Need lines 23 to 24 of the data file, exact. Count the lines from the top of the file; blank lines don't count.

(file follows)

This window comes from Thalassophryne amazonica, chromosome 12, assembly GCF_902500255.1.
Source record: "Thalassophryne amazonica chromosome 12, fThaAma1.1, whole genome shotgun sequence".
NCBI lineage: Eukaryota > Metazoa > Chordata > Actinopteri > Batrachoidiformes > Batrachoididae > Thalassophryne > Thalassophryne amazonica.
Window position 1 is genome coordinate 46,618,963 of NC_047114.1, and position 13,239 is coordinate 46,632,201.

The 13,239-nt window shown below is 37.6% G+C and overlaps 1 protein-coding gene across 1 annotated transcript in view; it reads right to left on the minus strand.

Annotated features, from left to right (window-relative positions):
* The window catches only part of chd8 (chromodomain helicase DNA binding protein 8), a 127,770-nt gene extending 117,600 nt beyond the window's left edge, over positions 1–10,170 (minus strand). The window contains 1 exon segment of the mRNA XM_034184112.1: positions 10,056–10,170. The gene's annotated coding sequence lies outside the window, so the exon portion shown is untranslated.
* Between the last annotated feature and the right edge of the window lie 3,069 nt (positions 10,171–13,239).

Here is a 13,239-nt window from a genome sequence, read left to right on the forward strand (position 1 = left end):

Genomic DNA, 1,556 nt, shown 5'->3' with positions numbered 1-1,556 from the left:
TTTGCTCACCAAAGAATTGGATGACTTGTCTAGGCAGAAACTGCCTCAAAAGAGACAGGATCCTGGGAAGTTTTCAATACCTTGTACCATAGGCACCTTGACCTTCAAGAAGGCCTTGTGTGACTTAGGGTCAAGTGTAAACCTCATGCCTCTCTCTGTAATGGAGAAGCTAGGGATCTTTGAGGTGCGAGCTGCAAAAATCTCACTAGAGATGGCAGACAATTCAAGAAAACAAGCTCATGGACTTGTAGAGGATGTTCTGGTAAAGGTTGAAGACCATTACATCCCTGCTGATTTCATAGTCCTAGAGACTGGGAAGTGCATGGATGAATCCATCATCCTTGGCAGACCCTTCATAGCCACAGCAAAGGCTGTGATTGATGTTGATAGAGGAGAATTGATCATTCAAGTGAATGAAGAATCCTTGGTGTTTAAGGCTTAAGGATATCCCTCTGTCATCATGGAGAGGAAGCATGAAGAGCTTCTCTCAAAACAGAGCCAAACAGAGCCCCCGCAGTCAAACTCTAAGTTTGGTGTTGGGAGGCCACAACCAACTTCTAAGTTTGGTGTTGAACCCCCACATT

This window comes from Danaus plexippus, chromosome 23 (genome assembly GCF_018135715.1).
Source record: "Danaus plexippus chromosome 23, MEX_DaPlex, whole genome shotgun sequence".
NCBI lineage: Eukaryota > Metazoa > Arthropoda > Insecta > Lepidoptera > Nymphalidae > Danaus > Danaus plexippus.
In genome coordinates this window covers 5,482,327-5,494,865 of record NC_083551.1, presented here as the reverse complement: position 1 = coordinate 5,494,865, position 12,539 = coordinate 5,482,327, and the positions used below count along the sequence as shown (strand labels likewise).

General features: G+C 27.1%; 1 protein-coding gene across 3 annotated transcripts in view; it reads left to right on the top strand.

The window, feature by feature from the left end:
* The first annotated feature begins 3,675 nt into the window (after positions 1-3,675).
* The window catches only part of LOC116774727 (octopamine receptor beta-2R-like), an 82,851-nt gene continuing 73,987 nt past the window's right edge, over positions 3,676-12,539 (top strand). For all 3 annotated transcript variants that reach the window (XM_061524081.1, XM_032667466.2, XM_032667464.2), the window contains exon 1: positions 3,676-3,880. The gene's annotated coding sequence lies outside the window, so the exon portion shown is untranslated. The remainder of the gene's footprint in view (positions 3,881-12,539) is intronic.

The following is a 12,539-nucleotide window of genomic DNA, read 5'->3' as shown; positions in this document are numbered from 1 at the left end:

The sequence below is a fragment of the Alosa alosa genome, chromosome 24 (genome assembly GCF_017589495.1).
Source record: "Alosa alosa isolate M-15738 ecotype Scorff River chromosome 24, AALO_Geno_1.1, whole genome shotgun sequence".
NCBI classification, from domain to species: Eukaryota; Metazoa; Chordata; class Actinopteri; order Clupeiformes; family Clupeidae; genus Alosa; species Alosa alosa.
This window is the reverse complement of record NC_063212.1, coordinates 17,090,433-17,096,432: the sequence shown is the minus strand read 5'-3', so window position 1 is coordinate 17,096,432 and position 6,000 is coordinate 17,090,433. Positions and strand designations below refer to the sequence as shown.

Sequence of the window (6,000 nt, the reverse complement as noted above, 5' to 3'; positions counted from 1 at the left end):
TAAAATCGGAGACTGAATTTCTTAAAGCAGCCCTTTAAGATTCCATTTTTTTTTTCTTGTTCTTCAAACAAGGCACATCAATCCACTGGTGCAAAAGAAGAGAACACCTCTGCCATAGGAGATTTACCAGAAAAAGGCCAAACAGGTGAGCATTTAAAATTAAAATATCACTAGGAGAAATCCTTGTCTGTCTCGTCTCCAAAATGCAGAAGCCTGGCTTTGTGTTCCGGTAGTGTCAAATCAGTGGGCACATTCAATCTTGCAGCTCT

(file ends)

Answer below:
NCBI classification, from domain to species: Eukaryota; Metazoa; Chordata; class Actinopteri; order Clupeiformes; family Clupeidae; genus Alosa; species Alosa alosa.
This window is the reverse complement of record NC_063212.1, coordinates 17,090,433-17,096,432: the sequence shown is the minus strand read 5'-3', so window position 1 is coordinate 17,096,432 and position 6,000 is coordinate 17,090,433. Positions and strand designations below refer to the sequence as shown.